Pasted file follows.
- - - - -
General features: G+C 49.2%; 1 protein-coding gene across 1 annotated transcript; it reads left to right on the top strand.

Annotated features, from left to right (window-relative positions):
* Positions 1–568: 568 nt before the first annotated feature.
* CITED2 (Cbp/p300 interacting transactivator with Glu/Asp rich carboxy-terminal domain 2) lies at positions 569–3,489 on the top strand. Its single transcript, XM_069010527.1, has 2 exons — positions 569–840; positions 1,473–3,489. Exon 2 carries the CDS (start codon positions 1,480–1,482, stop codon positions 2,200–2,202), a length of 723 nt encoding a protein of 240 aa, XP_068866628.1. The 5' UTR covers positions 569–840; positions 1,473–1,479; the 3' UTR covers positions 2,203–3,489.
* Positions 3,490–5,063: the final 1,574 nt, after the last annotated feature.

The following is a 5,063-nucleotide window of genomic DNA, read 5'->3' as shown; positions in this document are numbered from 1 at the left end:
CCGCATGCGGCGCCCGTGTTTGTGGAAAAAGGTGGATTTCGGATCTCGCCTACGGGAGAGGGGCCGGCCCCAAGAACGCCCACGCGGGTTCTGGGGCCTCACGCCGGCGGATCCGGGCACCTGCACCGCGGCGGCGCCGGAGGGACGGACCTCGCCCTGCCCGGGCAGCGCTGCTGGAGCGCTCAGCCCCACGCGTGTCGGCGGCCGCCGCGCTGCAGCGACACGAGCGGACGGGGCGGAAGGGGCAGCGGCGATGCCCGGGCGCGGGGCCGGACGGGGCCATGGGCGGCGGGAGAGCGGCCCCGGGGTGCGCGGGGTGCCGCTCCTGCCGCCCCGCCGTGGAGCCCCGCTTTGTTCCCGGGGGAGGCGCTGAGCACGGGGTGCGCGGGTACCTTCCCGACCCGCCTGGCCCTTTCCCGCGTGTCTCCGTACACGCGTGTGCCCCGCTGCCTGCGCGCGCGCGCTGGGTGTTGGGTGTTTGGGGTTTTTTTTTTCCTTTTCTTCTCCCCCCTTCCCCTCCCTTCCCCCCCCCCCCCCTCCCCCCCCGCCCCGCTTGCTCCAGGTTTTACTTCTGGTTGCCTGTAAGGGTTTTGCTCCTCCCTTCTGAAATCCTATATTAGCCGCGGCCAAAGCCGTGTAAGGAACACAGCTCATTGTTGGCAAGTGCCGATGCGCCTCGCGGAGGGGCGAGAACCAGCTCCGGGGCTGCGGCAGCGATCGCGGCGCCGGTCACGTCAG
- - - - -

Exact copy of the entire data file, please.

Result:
General features: G+C 49.2%; 1 protein-coding gene across 1 annotated transcript; it reads left to right on the top strand.

Annotated features, from left to right (window-relative positions):
* Positions 1–568: 568 nt before the first annotated feature.
* CITED2 (Cbp/p300 interacting transactivator with Glu/Asp rich carboxy-terminal domain 2) lies at positions 569–3,489 on the top strand. Its single transcript, XM_069010527.1, has 2 exons — positions 569–840; positions 1,473–3,489. Exon 2 carries the CDS (start codon positions 1,480–1,482, stop codon positions 2,200–2,202), a length of 723 nt encoding a protein of 240 aa, XP_068866628.1. The 5' UTR covers positions 569–840; positions 1,473–1,479; the 3' UTR covers positions 2,203–3,489.
* Positions 3,490–5,063: the final 1,574 nt, after the last annotated feature.

The following is a 5,063-nucleotide window of genomic DNA, read 5'->3' as shown; positions in this document are numbered from 1 at the left end:
CCGCATGCGGCGCCCGTGTTTGTGGAAAAAGGTGGATTTCGGATCTCGCCTACGGGAGAGGGGCCGGCCCCAAGAACGCCCACGCGGGTTCTGGGGCCTCACGCCGGCGGATCCGGGCACCTGCACCGCGGCGGCGCCGGAGGGACGGACCTCGCCCTGCCCGGGCAGCGCTGCTGGAGCGCTCAGCCCCACGCGTGTCGGCGGCCGCCGCGCTGCAGCGACACGAGCGGACGGGGCGGAAGGGGCAGCGGCGATGCCCGGGCGCGGGGCCGGACGGGGCCATGGGCGGCGGGAGAGCGGCCCCGGGGTGCGCGGGGTGCCGCTCCTGCCGCCCCGCCGTGGAGCCCCGCTTTGTTCCCGGGGGAGGCGCTGAGCACGGGGTGCGCGGGTACCTTCCCGACCCGCCTGGCCCTTTCCCGCGTGTCTCCGTACACGCGTGTGCCCCGCTGCCTGCGCGCGCGCGCTGGGTGTTGGGTGTTTGGGGTTTTTTTTTTCCTTTTCTTCTCCCCCCTTCCCCTCCCTTCCCCCCCCCCCCCCTCCCCCCCCGCCCCGCTTGCTCCAGGTTTTACTTCTGGTTGCCTGTAAGGGTTTTGCTCCTCCCTTCTGAAATCCTATATTAGCCGCGGCCAAAGCCGTGTAAGGAACACAGCTCATTGTTGGCAAGTGCCGATGCGCCTCGCGGAGGGGCGAGAACCAGCTCCGGGGCTGCGGCAGCGATCGCGGCGCCGGTCACGTCAG